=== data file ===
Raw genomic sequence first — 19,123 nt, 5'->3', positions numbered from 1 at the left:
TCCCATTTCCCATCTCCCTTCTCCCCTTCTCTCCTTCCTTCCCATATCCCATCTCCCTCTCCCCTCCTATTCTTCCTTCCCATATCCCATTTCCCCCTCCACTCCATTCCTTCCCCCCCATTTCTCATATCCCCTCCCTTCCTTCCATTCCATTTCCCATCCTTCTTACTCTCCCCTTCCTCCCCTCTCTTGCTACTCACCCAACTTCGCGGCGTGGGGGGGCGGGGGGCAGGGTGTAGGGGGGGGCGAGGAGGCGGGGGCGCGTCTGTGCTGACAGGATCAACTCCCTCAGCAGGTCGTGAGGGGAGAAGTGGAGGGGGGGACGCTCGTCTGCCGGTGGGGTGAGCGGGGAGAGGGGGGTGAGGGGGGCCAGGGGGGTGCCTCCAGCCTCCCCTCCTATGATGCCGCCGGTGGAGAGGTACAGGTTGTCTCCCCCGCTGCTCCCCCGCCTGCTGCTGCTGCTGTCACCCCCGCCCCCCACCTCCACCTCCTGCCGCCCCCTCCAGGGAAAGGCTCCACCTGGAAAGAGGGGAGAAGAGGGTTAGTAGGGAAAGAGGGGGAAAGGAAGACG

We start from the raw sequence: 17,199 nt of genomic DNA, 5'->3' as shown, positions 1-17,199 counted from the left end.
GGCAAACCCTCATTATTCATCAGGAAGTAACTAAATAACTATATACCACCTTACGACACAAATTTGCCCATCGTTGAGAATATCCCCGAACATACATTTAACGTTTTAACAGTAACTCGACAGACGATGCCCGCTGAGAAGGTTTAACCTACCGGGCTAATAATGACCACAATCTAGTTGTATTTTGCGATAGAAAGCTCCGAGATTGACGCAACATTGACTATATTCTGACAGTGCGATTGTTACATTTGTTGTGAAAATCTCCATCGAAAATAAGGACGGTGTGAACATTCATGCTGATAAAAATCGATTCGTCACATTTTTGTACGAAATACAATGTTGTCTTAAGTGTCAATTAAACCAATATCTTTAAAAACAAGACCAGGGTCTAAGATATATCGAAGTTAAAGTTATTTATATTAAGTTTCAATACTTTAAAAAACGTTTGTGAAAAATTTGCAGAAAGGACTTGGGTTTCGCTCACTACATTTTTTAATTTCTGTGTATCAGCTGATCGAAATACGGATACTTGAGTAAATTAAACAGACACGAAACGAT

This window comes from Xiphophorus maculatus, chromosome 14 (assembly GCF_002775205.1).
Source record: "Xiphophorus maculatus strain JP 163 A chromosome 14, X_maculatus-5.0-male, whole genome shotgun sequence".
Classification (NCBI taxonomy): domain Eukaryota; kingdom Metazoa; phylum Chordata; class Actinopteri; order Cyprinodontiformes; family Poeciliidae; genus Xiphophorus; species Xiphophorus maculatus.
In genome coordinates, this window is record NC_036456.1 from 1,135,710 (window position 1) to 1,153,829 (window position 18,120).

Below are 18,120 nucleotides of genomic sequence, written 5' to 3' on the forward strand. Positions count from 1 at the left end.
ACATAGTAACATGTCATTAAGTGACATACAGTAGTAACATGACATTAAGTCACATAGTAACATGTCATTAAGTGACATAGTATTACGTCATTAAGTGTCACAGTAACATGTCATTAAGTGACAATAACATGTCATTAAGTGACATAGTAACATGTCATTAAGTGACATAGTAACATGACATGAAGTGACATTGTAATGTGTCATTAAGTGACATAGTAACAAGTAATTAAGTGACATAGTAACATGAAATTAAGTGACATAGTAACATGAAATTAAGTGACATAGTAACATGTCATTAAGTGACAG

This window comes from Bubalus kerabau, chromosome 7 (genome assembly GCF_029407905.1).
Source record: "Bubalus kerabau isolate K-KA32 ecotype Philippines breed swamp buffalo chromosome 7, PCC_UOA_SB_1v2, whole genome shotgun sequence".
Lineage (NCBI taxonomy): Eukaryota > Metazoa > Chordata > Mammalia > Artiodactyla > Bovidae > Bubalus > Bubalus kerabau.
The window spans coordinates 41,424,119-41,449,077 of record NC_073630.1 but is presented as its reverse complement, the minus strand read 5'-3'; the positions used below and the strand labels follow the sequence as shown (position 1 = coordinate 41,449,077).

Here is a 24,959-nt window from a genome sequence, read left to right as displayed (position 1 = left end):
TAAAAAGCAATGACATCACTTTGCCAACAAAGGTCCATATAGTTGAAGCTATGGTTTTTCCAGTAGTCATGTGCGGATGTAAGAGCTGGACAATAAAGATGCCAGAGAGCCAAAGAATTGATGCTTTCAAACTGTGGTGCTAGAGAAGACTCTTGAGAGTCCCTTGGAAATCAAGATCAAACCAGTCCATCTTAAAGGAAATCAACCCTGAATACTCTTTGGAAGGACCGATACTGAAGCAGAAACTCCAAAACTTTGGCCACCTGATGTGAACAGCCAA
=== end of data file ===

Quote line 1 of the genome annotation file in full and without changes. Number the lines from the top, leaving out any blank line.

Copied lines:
Raw genomic sequence first — 19,123 nt, 5'->3', positions numbered from 1 at the left: